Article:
E-waste warriors

GETTING CREATIVE WITH E-WASTE: Neiva Keir, Livie Bitten-Court and Amelia Stewart give their imaginations a workout repurposing discarded material. Picture by Paul Rickard
Tonui Collab Workshop - Sam Lloyd, Benicio MacHugh
Tonui Collab Workshop - Joseph Stewart, Connor O'Reilly

TONUI Collab students taking part in after-school workshops have been on a mission to spread the message about the impact of electronic waste (e-waste) on the environment.

E-waste describes discarded electrical or electronic devices.

The students have been coming together once a week to explore new ways of making use of old materials in new and innovative ways — from cardboard marble runs to bottle rockets constructed from a range of discarded material.

The after-school workshops were also an opportunity for the students to learn safe tool practices, be introduced to engineering concepts, and work together to collaboratively problem- solve challenges during the workshops.

Over the last two workshops the children have collaboratively created an artistic ‘call to action’. The less waste signage was created by repurposing old technology destined for landfill.

E-waste is one of the fastest growing sources of waste globally and is having a negative impact on the environment and health.

The children use tools like wire cutters, wire strippers and screwdrivers to disassemble and reuse e-waste.

TONUI Collab edtech innovator Emily Walpole said creating art from e-waste was an ideal way to upcycle and challenges creators to think about sustainability on a local level.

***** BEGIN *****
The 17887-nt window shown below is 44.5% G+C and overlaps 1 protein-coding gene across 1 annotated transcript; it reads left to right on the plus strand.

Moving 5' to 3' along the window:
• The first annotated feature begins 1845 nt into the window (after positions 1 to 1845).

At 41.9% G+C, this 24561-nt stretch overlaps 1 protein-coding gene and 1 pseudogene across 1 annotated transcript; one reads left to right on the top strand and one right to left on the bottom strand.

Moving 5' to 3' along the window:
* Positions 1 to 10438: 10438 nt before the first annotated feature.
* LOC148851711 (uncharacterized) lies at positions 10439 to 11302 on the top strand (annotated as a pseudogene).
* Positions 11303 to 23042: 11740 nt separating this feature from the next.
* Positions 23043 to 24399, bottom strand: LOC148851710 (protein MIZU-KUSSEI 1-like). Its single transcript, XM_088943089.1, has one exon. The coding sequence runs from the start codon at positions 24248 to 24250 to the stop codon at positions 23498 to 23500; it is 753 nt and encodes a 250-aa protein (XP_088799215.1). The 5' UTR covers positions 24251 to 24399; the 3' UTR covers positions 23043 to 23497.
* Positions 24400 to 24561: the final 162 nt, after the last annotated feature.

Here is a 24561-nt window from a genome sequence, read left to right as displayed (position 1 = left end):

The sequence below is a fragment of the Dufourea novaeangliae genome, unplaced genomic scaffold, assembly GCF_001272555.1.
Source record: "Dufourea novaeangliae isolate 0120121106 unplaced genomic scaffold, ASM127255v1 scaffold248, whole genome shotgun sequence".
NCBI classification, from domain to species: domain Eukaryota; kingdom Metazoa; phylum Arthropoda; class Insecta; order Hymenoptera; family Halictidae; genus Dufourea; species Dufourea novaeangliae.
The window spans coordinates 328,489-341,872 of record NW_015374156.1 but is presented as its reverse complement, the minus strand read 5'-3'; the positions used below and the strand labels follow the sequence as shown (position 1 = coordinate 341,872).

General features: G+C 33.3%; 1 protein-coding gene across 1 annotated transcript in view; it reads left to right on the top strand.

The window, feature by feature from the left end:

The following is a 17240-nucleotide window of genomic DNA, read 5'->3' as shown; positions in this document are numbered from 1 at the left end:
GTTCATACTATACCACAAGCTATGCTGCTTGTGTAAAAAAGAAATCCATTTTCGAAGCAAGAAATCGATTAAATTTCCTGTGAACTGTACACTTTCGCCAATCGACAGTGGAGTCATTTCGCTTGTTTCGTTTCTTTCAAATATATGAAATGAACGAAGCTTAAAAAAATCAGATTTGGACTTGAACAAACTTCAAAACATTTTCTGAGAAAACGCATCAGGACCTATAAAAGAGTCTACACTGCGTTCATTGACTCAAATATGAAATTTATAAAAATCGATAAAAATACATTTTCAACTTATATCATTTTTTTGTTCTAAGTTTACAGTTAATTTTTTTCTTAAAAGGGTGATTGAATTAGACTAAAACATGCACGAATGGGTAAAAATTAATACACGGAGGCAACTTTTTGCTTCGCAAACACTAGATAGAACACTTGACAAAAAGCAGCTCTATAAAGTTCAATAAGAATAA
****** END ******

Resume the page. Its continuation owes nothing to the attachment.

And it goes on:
TONUI Collab is generously supported by the Eastland Community Trust and runs workshops throughout the school term and school holidays for children in Gisborne.

TONUI Collab students taking part in after-school workshops have been on a mission to spread the message about the impact of electronic waste (e-waste) on the environment.

E-waste describes discarded electrical or electronic devices.

The students have been coming together once a week to explore new ways of making use of old materials in new and innovative ways — from cardboard marble runs to bottle rockets constructed from a range of discarded material.

The after-school workshops were also an opportunity for the students to learn safe tool practices, be introduced to engineering concepts, and work together to collaboratively problem- solve challenges during the workshops.

Over the last two workshops the children have collaboratively created an artistic ‘call to action’. The less waste signage was created by repurposing old technology destined for landfill.

E-waste is one of the fastest growing sources of waste globally and is having a negative impact on the environment and health.

The children use tools like wire cutters, wire strippers and screwdrivers to disassemble and reuse e-waste.

TONUI Collab edtech innovator Emily Walpole said creating art from e-waste was an ideal way to upcycle and challenges creators to think about sustainability on a local level.

TONUI Collab is generously supported by the Eastland Community Trust and runs workshops throughout the school term and school holidays for children in Gisborne.

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